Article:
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Africa set for opportunity, innovation

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Africa is set to continue its rapid growth trajectory, and the co-development of technology has the potential to transform lives, drive collaboration, spur entrepreneurship and share ideas.
This is according to Hilton Romanski, Cisco’s chief strategy officer, speaking to the Cisco Connect South Africa conference yesterday: “Technology is an enabler of freedom and presents unimaginable opportunities for Africa.
“Technology presents many opportunities and challenges for Africa as the fastest urbanising region in the world,” Romanski adds. “Cisco recognises the pipeline of African talent and we are deeply involved in enabling the widespread emergence of tech ecosystems across the continent.”
According to the United Nations, within the next 20 years Africa’s working age population is expected to be over 1-billion, larger than China’s or India’s. While only 2% of the African economy is currently composed of Internet-related services, this figure is expected to grow to 7% or $315-billion by 2025.
“Africa is geographically in the centre of the world, between the East and West, and an emerging powerhouse of the Global South,” says Romanski. “Technology holds the chance for Africa to build more open societies and for some countries to leapfrog others.”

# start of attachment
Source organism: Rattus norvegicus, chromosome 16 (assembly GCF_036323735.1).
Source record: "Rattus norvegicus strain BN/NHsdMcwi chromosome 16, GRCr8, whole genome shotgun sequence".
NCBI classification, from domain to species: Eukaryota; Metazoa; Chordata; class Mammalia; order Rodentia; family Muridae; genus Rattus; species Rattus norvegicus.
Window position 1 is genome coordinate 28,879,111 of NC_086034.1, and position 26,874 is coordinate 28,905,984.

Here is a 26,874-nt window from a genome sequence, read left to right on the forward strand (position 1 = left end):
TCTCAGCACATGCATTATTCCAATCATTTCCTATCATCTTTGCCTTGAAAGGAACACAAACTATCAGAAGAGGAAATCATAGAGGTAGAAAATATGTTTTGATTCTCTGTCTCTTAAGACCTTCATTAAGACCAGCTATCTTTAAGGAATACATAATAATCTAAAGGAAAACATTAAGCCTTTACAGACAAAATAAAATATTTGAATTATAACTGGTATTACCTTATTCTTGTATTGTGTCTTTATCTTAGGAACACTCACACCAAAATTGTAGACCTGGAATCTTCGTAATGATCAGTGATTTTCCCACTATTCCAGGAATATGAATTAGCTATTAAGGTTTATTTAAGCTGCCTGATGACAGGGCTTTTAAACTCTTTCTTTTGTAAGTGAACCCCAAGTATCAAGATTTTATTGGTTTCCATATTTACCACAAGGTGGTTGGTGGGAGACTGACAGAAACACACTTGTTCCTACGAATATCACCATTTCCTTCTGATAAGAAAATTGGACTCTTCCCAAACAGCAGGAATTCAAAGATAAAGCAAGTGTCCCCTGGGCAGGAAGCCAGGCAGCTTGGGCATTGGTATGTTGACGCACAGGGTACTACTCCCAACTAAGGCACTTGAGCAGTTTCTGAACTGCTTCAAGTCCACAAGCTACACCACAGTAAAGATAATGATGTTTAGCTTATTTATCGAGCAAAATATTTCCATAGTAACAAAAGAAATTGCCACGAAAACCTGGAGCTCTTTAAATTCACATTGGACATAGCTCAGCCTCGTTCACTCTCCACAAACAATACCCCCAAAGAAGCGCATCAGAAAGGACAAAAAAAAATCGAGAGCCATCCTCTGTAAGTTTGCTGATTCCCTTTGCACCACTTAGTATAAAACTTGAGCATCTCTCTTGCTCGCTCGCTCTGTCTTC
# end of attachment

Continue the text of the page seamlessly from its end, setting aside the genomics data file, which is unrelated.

It is expected that, as globalisation continues, more ideas will be exchanged, collaboration will increase, and open development will flourish. Romanski highlights Cisco Spark Board, recently launched in South Africa, as an example of how global collaboration is becoming easier, increasing the freedom to share, learn, teach and work in more places.
“Technology plays a key role in powering openness and collaboration so that ideas traverse not just countries, but continents. Digitalisation is revamping the delivery of education, health and other public services, and transforming lives in the process,” Romanski says.
“We are living in an age in which unprecedented digital transformation is occurring in business, economies and political systems. The significance of this is that the policies a country chooses to pursue in the next decade will determine the extent to which their economies will develop, compete and integrate within the global economy.”
According to Romanski, South Africa’s ICT sector has a responsibility to support young entrepreneurs and SMMEs in general. One element of Cisco’s focus on innovation in the country has been through co-development. For example, the company invested R12-million in the Tshimologong Precinct at the University of Witwatersrand last year.
Apart from enabling entrepreneurs to build businesses that will shape the world, Cisco sees continued digitalisation as opportunities to:
* Improve the country’s competitiveness on the global stage;
* Allow governments to extend the reach and impact of public services; and
* Provide more accessibility and opportunities for education and technology-based careers.